Patanjali’s Raja Yoga

FOREMOST among the Yoga teachings of India comes that of Patanjali dating back, according to popular tradition, to at least 300 B.C. His Yoga SÅ«tras give definitions and instructions which are accepted by all teachers, even when they also make additions in minor matters. He begins with a description of yoga as “Chitta vritti nirodha.”

Chitta is the mind, the instrument that stands between the man and the world. As a gardener uses a spade for digging, so a man uses the mind for dealing with the world. Acted upon by the things of the outer world through the senses, it presents to the man within a picture of those things, as on the plate of a camera. Acted upon by the will of the man within, it transmits into action in the body the thought-power that is its positive characteristic. It thus has two functions—one receptive or negative, the other active or positive. It transmits from the world to the man within, and also from the man within to the outer world.

Vritti means literally a whirlpool, and nirodha signifies restraint or control. Thus yoga practice is control of the whirlpools or changes of the mind or, in simple terms, voluntary direction of what is commonly called thought, or control of the ideas which are in the mind.

The mind of the average man is far from being an instrument within his control. It is being impressed at all times, even during sleep to some extent, with the pictures of a thousand objects clamoring for his attention, through ears, skin, eyes, nose and mouth, and by telepathic impressions from others. In addition to all that, it is in a state of agitation on its own account, bubbling in a hundred places with disturbing visions, excited by uncontrolled emotion or worrying thoughts. Let him achieve control of all this, says Patanjali, and his reward will be that he shall stand in his own state.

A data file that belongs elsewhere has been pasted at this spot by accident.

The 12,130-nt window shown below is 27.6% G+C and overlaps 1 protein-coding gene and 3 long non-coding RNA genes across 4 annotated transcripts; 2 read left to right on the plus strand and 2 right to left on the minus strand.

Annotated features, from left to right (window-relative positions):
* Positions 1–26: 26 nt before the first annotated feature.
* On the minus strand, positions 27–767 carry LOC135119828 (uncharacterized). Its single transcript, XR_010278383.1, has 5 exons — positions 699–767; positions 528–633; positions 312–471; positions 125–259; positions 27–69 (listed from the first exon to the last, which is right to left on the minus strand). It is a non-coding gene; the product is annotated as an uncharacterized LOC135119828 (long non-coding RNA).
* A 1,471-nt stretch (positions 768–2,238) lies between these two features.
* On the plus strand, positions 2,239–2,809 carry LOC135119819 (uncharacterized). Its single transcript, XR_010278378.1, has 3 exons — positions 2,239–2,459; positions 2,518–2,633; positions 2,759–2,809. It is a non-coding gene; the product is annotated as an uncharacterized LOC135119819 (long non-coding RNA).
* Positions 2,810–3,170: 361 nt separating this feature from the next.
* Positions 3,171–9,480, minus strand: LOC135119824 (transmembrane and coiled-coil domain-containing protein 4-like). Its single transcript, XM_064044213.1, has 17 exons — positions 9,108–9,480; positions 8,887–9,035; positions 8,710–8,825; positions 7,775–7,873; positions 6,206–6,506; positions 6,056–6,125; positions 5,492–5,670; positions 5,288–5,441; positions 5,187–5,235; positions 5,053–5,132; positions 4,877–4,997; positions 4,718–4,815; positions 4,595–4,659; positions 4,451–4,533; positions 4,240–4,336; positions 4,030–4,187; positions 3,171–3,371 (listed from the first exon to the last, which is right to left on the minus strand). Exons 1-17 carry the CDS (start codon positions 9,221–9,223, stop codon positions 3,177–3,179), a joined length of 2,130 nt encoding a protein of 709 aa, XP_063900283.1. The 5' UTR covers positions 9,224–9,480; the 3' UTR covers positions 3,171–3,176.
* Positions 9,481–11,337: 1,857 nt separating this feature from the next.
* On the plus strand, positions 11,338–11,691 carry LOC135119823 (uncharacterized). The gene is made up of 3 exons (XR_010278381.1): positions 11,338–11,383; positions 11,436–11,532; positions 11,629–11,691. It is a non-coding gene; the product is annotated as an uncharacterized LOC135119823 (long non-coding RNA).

That a man should be in his own true state has two meanings: first, that in his repose he will be utterly himself, not troubled with the whirlpools, which, however slight, are in the eyes of the yogi nothing but worry, and secondly, that in his activity as a man, using the mind, he will be a positive thinker, not merely a receptacle for impressions from outside and ideas which he has collected in the course of time.

Ideas in the mind should be material for thought, not merely ideas, just as the muscles are useful means of action, not mere lumps of flesh. To be a positive thinker, lover and willer, master in one’s own house, is to be oneself, in one’s own true state; all the rest is slavery or bondage, willing or unwilling. To its master, the man, the vrittis of chitta are always only objects of knowledge, because of his not being involved in them, say Aphorisms iv 18-20. These vrittis are ideas or items in the mind.

The final aim of Patanjali’s yoga is to cease this slavery and achieve freedom. The technical name for this great achievement is kaivalya, independence. That is really only another name for divinity, for material things are in bondage, unable to move of themselves, and always moved by forces from the outside; but the divine is by definition free, able to move of itself. Every man feels in himself some spark of that divine freedom, which he then calls the will, and that is the power with which he can control his mind.

In Patanjali’s yoga the aspirant uses his will in self-control. Thought governs things, we know; so much so that every voluntary movement of the body follows a mental picture; therefore all work done by us, even with the hands, is done by thought-power. But will controls thought, concentrates it, expands it, causes its flow—directs, in fact, its three operations of concentration, meditation, and contemplation. The perfection of these three is the aim of the Patanjali yoga exercises.